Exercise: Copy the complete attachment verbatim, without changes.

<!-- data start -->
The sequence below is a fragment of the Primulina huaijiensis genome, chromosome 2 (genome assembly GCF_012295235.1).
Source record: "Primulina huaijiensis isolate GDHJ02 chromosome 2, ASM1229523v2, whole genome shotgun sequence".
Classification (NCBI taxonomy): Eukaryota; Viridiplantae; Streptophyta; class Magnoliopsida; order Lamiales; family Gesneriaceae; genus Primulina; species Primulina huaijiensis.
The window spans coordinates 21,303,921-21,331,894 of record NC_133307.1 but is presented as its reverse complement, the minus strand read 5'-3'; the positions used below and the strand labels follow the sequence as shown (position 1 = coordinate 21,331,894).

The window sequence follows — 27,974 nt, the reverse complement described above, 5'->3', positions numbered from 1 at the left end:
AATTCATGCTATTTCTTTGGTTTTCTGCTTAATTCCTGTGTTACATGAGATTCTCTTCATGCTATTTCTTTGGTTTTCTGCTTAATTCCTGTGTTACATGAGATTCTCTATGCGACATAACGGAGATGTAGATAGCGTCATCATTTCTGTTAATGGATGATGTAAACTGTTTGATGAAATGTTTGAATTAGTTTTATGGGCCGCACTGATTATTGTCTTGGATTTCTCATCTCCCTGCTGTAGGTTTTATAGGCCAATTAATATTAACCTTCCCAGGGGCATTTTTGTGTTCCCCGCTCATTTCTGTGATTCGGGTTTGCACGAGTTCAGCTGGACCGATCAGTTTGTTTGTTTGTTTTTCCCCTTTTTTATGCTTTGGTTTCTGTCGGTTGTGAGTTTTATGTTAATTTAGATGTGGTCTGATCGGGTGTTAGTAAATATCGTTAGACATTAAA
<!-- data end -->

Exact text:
The sequence below is a fragment of the Primulina huaijiensis genome, chromosome 2 (genome assembly GCF_012295235.1).
Source record: "Primulina huaijiensis isolate GDHJ02 chromosome 2, ASM1229523v2, whole genome shotgun sequence".
Classification (NCBI taxonomy): Eukaryota; Viridiplantae; Streptophyta; class Magnoliopsida; order Lamiales; family Gesneriaceae; genus Primulina; species Primulina huaijiensis.
The window spans coordinates 21,303,921-21,331,894 of record NC_133307.1 but is presented as its reverse complement, the minus strand read 5'-3'; the positions used below and the strand labels follow the sequence as shown (position 1 = coordinate 21,331,894).

The window sequence follows — 27,974 nt, the reverse complement described above, 5'->3', positions numbered from 1 at the left end:
AATTCATGCTATTTCTTTGGTTTTCTGCTTAATTCCTGTGTTACATGAGATTCTCTTCATGCTATTTCTTTGGTTTTCTGCTTAATTCCTGTGTTACATGAGATTCTCTATGCGACATAACGGAGATGTAGATAGCGTCATCATTTCTGTTAATGGATGATGTAAACTGTTTGATGAAATGTTTGAATTAGTTTTATGGGCCGCACTGATTATTGTCTTGGATTTCTCATCTCCCTGCTGTAGGTTTTATAGGCCAATTAATATTAACCTTCCCAGGGGCATTTTTGTGTTCCCCGCTCATTTCTGTGATTCGGGTTTGCACGAGTTCAGCTGGACCGATCAGTTTGTTTGTTTGTTTTTCCCCTTTTTTATGCTTTGGTTTCTGTCGGTTGTGAGTTTTATGTTAATTTAGATGTGGTCTGATCGGGTGTTAGTAAATATCGTTAGACATTAAA